Science News Desk Protection of crops is a big and difficult task. The reason for this is that farmers either have to sit whole day or people have to work, which is not possible for every farmer. Birds create a lot of trouble to spoil the crop sown in the fields and sometimes this problem becomes a big problem. Something similar is happening in the fields of the African country of Kenya, where red-beaked Quelia birds are creating havoc.
farmers are worried
Thousands of farmers near the Kenyan city of Kishumu fear their crops will be the worst in five years after a swarm of Quelia birds. According to the BBC report, the farmers of Kishumu have become worried about driving these birds away from their fields. After shouting throughout the day, many farmers have lost their voice.
it’s hard to work
Farmers say that these birds have become quite fearless and are not afraid of anyone. If something is thrown at them, they are used to it. Farmers throw soil at the birds to scare them. Sometimes they have to run. In the absence of birds, farmers could work alone in the field. But now at least five people are needed to work on the farm.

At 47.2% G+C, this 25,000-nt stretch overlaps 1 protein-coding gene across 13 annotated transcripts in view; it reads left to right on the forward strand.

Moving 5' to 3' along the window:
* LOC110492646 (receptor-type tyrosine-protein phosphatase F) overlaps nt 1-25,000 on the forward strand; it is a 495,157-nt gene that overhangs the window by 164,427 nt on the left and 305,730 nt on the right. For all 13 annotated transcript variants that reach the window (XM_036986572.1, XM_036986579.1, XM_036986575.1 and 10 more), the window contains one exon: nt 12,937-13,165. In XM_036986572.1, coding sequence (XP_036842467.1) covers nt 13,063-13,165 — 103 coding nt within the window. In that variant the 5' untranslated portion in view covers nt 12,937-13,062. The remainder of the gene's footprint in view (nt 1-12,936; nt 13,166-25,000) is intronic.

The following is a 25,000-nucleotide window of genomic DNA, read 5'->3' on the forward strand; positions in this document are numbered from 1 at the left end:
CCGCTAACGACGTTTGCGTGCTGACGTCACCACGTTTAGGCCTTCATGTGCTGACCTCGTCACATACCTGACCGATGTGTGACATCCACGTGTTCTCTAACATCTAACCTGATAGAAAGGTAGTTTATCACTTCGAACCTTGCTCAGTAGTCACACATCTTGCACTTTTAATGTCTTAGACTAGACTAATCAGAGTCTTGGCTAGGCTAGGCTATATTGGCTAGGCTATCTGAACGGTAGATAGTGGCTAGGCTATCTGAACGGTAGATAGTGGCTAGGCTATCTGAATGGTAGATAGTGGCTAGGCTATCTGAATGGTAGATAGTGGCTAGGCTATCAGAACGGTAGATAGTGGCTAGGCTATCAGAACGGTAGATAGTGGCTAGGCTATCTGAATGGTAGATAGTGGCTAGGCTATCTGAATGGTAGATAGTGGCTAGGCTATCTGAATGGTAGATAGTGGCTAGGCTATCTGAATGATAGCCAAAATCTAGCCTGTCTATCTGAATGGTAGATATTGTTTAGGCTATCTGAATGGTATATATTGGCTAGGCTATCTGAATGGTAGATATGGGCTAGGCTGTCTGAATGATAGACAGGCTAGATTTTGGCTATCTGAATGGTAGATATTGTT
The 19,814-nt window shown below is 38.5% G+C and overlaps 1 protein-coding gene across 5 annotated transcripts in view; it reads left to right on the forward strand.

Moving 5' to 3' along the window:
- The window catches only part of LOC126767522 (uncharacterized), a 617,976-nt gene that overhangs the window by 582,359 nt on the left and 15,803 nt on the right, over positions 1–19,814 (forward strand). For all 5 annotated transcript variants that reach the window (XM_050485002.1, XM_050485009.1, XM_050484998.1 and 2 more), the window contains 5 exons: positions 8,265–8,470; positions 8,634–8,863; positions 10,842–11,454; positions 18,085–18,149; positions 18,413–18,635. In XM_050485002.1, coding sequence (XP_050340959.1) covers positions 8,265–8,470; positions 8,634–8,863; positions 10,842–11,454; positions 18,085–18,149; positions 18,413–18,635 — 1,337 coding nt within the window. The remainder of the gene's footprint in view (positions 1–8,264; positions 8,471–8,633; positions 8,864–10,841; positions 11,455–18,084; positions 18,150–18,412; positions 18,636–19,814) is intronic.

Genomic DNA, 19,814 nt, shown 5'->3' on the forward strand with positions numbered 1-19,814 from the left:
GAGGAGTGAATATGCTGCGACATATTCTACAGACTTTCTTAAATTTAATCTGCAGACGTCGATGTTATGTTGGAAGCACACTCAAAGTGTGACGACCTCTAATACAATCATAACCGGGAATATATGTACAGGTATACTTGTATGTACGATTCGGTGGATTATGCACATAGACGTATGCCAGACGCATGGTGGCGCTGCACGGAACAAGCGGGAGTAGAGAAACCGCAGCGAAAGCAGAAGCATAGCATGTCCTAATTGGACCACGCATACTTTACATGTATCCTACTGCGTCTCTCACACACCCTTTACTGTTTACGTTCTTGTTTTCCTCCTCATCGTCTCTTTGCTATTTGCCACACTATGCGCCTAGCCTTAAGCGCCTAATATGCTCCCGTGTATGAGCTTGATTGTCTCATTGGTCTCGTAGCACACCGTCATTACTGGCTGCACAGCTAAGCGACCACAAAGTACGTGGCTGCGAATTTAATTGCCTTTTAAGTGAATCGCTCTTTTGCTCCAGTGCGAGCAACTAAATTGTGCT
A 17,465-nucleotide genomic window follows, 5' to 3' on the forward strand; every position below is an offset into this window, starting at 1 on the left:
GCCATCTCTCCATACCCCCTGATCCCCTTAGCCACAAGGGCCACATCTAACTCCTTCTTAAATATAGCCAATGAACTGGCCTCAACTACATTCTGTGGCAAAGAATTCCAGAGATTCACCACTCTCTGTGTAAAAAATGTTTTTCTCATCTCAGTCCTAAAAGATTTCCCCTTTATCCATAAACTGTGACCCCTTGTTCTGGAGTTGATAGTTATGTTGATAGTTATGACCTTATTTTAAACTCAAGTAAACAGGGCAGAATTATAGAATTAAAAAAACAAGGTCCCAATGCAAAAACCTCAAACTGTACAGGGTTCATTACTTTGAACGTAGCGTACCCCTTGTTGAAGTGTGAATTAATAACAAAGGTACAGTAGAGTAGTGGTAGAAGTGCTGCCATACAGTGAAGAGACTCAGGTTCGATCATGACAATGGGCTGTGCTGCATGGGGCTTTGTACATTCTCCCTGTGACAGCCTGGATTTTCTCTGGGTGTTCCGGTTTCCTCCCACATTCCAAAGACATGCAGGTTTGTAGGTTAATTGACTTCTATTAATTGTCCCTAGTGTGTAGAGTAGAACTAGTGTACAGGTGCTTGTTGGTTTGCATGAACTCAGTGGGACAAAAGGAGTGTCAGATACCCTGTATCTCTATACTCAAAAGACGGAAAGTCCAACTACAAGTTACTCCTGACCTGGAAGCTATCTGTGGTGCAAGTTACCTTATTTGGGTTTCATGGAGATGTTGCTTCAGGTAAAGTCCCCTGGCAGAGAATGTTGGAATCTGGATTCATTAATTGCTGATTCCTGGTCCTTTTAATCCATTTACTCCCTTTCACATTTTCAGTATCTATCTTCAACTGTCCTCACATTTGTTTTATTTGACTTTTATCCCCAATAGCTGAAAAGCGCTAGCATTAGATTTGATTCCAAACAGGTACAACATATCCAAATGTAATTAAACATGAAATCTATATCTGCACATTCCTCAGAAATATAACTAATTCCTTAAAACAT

intervention required from the government
Now the farmers have to request the government to intervene in this matter itself. The problem is serious as the livelihood of most of the farmers is dependent on rice crop only. The small farmers here have the largest population of wild birds in the world and the situation is that now they are living completely at their mercy.
crop eating insects
Scarecrows, nets for birds etc. all the measures have become useless for the farmers. Taking care of one acre crop has become impossible even for five people. Quelia birds are also called winged grasshoppers in eastern and southern Africa and are considered crop-eating pests. Quelia eats an average of 10 grams of grain a day.
loss of billions every year
The damage is small for a single Quelia bird, but they also come in huge swarms like locusts and 2 million birds clear up to 20 tons of rice a day. According to a 2021 assessment by the Food and Agriculture Organization of the United Nations, about $5 billion worth of crops is lost every year in sub-Saharan Africa.